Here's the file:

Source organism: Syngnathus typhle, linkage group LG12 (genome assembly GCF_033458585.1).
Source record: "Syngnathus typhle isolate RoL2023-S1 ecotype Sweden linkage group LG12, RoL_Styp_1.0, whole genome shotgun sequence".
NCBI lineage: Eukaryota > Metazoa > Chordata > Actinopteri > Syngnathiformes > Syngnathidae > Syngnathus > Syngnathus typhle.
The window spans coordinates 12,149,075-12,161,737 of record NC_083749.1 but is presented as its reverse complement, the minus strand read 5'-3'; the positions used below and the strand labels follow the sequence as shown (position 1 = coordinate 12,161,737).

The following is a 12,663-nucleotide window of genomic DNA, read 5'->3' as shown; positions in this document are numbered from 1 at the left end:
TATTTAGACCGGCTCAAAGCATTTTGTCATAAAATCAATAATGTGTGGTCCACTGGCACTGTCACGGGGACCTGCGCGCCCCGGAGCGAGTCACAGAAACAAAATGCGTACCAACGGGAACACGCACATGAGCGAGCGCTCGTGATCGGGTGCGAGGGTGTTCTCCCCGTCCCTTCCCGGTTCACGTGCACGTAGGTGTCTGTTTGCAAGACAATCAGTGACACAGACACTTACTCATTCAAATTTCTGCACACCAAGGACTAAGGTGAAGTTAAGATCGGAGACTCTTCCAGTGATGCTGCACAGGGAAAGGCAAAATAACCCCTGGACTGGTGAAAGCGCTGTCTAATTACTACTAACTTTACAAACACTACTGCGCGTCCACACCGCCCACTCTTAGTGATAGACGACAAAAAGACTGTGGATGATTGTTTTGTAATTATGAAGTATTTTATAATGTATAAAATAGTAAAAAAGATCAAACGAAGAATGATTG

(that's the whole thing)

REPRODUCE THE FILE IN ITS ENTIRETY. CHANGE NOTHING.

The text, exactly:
Source organism: Syngnathus typhle, linkage group LG12 (genome assembly GCF_033458585.1).
Source record: "Syngnathus typhle isolate RoL2023-S1 ecotype Sweden linkage group LG12, RoL_Styp_1.0, whole genome shotgun sequence".
NCBI lineage: Eukaryota > Metazoa > Chordata > Actinopteri > Syngnathiformes > Syngnathidae > Syngnathus > Syngnathus typhle.
The window spans coordinates 12,149,075-12,161,737 of record NC_083749.1 but is presented as its reverse complement, the minus strand read 5'-3'; the positions used below and the strand labels follow the sequence as shown (position 1 = coordinate 12,161,737).

The following is a 12,663-nucleotide window of genomic DNA, read 5'->3' as shown; positions in this document are numbered from 1 at the left end:
TATTTAGACCGGCTCAAAGCATTTTGTCATAAAATCAATAATGTGTGGTCCACTGGCACTGTCACGGGGACCTGCGCGCCCCGGAGCGAGTCACAGAAACAAAATGCGTACCAACGGGAACACGCACATGAGCGAGCGCTCGTGATCGGGTGCGAGGGTGTTCTCCCCGTCCCTTCCCGGTTCACGTGCACGTAGGTGTCTGTTTGCAAGACAATCAGTGACACAGACACTTACTCATTCAAATTTCTGCACACCAAGGACTAAGGTGAAGTTAAGATCGGAGACTCTTCCAGTGATGCTGCACAGGGAAAGGCAAAATAACCCCTGGACTGGTGAAAGCGCTGTCTAATTACTACTAACTTTACAAACACTACTGCGCGTCCACACCGCCCACTCTTAGTGATAGACGACAAAAAGACTGTGGATGATTGTTTTGTAATTATGAAGTATTTTATAATGTATAAAATAGTAAAAAAGATCAAACGAAGAATGATTG